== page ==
The number of Londoners abandoning the capital for cities like Brighton, Birmingham and Bristol has reached a record level.
A total of 292,000 people left London in the 12 months to mid-2016, up 14% on a decade earlier and the highest level since 2006.
The most recent official figures, analysed by Barratt Homes and the Guardian, reveal people moved from London to every part of England and Wales except three areas: the remote Isles of Scilly, Barrow-in-Furness in Cumbria and Torfaen in rural South Wales.
The most popular destinations included Brighton and Birmingham, whose populations were swollen by a combined 12,100 people from the capital; Bristol, which welcomed 4,210 people from London; and Manchester which attracted 4,150 incomers from the capital.
The vast majority moved to just outside the capital.
Bristol, the second most popular destination after Birmingham (outside of the south east’s suburbs and dormitory towns), saw 81 people a week moving into the city from London.
Given the population of Bristol is around 450,000, it means by the end of 2016 one in every 100 people living in Bristol had moved from London in the previous year.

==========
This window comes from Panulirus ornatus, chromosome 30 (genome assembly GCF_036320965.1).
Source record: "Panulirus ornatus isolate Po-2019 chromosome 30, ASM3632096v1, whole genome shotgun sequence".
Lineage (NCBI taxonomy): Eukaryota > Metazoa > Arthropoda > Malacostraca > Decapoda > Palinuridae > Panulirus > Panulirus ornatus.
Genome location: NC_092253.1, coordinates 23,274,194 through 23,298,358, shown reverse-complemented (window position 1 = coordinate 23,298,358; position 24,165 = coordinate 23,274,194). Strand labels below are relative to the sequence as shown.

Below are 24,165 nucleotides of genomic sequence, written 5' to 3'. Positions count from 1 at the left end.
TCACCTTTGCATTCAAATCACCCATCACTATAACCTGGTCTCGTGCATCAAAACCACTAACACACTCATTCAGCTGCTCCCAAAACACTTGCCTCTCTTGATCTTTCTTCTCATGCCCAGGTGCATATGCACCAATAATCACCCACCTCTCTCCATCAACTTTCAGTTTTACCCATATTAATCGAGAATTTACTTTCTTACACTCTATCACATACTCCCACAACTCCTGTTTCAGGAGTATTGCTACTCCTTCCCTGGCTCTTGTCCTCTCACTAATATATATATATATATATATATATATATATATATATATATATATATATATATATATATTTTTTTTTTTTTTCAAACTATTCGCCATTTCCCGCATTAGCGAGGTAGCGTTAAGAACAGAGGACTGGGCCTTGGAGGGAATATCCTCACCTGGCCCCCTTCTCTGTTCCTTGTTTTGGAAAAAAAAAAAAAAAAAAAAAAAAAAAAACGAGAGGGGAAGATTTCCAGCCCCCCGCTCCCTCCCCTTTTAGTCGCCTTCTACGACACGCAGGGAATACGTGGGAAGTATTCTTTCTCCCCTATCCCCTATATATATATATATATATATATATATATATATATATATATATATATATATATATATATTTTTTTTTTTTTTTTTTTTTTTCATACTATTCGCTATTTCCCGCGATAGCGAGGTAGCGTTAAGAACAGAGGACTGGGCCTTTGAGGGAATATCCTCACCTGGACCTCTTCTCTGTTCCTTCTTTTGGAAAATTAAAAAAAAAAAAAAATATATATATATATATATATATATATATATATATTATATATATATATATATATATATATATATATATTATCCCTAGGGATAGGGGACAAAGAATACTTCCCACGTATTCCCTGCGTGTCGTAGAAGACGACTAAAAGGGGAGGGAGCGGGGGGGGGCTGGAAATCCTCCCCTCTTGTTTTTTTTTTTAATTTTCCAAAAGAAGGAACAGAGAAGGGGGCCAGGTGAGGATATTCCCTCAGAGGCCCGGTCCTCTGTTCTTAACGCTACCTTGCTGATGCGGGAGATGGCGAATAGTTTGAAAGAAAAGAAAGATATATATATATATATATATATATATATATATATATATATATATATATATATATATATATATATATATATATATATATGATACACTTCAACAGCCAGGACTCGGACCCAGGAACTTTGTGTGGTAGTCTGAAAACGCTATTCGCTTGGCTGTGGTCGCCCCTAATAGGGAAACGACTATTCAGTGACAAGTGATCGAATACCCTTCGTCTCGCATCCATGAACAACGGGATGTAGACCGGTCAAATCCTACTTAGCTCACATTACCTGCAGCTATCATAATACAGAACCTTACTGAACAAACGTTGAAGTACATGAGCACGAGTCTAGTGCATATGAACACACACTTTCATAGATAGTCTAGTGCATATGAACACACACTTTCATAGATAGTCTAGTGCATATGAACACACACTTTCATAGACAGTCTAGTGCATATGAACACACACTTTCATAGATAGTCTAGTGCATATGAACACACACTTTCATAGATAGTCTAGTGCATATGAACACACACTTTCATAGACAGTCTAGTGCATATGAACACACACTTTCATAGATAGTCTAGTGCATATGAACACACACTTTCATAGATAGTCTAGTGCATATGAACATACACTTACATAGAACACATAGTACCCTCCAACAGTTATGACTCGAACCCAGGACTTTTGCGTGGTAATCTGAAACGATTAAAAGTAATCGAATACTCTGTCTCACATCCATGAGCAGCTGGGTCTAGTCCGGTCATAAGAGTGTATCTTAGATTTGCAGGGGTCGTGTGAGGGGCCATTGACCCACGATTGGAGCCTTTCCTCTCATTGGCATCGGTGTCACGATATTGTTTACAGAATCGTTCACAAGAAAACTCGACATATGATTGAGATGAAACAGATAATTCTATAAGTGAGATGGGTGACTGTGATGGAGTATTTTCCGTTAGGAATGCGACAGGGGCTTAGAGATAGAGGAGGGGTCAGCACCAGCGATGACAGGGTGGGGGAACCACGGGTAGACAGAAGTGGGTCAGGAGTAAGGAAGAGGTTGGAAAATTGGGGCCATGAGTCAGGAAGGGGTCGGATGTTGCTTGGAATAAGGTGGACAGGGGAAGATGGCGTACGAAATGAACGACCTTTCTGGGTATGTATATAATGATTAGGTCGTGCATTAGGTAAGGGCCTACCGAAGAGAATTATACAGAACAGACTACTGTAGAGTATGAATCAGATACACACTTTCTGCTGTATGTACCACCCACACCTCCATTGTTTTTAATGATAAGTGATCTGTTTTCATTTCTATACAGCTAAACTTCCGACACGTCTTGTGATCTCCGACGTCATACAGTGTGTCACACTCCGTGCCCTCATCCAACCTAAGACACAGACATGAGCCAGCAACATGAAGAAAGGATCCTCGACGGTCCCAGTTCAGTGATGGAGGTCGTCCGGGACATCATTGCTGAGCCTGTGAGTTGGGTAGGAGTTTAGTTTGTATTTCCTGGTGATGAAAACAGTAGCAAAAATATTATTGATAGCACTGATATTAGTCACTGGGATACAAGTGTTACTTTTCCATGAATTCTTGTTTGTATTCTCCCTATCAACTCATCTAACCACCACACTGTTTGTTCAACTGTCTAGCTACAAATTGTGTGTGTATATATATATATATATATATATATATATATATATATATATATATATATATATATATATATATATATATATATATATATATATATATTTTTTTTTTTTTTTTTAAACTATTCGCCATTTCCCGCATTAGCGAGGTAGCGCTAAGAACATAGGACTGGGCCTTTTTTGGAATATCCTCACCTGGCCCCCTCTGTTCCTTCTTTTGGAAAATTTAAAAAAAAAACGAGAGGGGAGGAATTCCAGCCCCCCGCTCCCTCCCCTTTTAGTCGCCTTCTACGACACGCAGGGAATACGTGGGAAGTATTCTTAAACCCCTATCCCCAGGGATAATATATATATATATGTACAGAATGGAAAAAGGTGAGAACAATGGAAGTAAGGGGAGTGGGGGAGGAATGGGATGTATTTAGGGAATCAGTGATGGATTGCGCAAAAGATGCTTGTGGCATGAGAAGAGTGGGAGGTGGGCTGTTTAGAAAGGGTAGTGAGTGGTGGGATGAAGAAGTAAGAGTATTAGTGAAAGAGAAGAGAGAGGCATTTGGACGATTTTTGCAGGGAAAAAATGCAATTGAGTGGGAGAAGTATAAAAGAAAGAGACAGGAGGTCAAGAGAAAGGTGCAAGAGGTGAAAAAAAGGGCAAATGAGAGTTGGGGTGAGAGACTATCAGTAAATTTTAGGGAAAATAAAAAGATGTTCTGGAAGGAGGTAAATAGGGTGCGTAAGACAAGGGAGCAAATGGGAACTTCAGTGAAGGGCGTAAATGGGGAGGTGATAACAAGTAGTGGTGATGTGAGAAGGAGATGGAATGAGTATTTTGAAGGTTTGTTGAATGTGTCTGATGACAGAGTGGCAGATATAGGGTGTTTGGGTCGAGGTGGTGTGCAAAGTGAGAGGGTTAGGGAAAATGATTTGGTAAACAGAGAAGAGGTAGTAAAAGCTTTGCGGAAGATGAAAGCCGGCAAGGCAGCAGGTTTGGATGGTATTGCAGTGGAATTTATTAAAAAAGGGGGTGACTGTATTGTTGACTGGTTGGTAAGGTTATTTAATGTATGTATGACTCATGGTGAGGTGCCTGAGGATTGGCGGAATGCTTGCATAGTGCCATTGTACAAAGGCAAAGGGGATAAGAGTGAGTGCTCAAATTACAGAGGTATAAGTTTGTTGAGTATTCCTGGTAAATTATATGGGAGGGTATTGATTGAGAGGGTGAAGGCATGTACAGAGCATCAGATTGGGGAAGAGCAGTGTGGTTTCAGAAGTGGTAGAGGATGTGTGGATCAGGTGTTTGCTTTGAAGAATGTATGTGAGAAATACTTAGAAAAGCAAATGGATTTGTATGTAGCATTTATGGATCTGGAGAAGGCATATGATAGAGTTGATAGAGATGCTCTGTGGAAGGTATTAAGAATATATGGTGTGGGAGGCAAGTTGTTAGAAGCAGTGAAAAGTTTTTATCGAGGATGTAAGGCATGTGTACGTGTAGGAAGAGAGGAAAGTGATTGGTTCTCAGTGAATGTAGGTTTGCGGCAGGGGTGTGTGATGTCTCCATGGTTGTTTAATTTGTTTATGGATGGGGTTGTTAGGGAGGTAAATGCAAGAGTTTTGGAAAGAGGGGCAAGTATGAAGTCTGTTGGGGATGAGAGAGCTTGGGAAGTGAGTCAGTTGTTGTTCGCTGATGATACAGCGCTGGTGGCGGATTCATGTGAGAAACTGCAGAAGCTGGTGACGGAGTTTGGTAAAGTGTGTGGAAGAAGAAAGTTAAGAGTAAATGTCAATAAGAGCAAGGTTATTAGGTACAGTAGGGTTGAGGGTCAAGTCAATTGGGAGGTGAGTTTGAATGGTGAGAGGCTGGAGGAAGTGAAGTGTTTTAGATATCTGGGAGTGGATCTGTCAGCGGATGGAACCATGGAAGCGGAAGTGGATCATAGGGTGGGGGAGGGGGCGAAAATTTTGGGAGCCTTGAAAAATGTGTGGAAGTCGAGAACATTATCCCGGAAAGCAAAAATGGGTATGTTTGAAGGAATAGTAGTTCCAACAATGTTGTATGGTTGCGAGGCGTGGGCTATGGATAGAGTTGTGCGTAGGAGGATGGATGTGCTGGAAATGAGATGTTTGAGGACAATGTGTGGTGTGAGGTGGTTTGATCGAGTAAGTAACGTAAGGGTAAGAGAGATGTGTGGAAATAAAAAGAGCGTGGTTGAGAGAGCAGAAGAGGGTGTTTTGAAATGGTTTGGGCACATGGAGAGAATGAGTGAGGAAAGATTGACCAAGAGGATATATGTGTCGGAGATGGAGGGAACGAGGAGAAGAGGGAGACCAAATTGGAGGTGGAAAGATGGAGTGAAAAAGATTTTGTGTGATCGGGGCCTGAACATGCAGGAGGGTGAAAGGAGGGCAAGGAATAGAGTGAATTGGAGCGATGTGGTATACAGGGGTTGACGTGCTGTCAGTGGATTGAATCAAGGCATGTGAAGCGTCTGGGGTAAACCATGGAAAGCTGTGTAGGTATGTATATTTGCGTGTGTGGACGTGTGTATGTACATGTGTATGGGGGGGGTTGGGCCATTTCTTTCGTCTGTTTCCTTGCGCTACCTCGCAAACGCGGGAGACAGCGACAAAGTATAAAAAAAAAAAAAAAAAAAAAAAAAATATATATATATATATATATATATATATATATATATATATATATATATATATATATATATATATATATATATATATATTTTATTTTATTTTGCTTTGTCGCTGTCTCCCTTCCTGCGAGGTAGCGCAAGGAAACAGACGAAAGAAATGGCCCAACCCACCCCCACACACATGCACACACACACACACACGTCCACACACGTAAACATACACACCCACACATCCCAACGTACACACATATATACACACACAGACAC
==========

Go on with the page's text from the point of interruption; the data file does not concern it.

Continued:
Hundreds of thousands of people moved out of the capital for cheaper housing and a better quality of life, but tens of thousands did not have a choice.
Local authorities within London can no longer afford to buy housing stock to provide social housing for their council tenants, and so have taken to moving them to cheaper areas outside London.
The main driver to move out of London is the price of housing. At £482,000, average London house prices remain more than double those in the rest of the UK – £223,000.
The owner of a standard three-bed early 1900s terraced house in Walthamstow can sell it for more than half a million pounds, and be able to afford a huge family home in Bristol.
The Office for National Statistics figures reveal the most common age to move out of London is 34 for women and 36 for men.
Analysts suggested these are people who have got onto the property ladder, have small children and are moving out of the capital to be able to afford a bigger home.
People leaving Hackney were more likely to head to Bristol than anywhere else, while people leaving Kensington and Chelsea were most likely to end up in Oxford.
Danny Dorling, a professor of human geography at Oxford University, told the Guardian the biggest impact on local communities outside of London from immigration wasn’t from people moving there from abroad, but from London.
He said migration from London has “reduced many communities to shells of what they once were”.
DealMakerz isn’t surprised that the number of people leaving the capital has reached such high levels.
London’s housing market is becoming too expensive for many people and even councils have resorted to sending homeless families hundreds of miles away.
The figures are likely to put more pressure on London’s Mayor Sadiq Khan to ensure his affordable housing proposals become reality.
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